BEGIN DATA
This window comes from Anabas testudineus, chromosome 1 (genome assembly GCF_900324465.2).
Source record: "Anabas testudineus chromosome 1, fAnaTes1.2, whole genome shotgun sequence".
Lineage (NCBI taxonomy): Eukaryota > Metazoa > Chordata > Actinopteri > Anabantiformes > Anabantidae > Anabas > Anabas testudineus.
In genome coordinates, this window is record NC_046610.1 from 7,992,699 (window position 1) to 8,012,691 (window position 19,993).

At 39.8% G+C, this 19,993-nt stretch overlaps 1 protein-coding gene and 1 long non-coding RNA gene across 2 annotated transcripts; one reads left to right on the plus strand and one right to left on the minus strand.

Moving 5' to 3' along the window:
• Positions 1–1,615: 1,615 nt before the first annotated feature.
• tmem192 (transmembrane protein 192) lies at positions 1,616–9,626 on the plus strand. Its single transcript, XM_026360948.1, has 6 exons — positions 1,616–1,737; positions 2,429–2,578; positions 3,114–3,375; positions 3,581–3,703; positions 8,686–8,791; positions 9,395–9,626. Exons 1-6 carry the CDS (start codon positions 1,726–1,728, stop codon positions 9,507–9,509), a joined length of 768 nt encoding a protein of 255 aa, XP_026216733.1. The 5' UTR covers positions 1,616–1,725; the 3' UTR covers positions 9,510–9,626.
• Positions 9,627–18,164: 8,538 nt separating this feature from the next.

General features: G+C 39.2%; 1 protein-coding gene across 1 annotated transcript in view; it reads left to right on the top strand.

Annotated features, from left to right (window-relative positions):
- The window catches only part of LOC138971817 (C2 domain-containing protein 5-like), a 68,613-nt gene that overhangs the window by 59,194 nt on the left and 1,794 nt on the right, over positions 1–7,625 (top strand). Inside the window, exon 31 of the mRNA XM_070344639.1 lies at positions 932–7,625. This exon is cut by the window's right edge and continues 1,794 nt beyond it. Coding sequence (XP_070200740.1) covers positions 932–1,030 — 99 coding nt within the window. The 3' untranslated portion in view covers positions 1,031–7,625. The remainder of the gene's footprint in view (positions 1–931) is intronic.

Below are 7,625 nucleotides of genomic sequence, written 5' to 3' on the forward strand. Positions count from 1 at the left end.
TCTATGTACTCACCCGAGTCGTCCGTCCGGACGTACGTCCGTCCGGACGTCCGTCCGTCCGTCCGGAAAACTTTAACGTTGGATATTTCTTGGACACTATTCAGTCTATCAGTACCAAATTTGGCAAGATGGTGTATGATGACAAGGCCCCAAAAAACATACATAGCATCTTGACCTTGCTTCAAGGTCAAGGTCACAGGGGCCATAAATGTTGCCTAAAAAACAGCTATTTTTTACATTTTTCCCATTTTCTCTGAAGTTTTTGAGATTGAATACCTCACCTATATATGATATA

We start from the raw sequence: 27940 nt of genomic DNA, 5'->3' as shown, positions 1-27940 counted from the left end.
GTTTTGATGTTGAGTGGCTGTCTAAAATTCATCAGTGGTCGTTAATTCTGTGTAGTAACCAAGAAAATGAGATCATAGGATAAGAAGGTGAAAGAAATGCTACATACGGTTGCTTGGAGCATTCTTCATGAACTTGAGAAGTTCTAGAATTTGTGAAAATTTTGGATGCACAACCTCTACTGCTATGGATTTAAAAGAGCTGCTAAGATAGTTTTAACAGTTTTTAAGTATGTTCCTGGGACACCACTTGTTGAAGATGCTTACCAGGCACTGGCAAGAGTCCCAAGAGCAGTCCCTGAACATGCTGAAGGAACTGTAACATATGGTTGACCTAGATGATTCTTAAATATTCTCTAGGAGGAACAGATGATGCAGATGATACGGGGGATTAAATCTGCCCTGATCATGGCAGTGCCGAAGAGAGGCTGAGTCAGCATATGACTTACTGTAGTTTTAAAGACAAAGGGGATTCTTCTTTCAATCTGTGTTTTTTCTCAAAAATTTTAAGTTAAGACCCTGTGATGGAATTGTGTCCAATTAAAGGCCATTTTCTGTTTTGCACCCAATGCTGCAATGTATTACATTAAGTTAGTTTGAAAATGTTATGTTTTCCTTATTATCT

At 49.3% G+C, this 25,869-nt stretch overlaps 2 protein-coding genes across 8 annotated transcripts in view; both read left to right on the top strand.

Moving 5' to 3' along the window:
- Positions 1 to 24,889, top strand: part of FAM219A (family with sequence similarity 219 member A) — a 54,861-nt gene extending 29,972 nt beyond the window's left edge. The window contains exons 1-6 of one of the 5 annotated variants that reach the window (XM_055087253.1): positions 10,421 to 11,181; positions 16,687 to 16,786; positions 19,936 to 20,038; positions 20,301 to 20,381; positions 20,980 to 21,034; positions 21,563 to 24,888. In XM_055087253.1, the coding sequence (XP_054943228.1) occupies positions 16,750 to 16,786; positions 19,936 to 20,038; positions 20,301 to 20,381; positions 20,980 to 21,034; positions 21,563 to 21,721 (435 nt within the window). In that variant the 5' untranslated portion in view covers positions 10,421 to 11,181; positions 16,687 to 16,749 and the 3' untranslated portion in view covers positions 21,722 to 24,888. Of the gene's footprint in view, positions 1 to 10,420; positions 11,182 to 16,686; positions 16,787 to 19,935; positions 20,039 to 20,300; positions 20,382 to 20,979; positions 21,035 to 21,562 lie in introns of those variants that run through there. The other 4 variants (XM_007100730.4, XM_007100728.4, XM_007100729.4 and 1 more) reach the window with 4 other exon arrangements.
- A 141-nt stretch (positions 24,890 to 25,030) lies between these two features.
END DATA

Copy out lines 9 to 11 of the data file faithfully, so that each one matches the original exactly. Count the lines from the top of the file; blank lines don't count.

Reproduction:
• Positions 9,627–18,164: 8,538 nt separating this feature from the next.

General features: G+C 39.2%; 1 protein-coding gene across 1 annotated transcript in view; it reads left to right on the top strand.

Annotated features, from left to right (window-relative positions):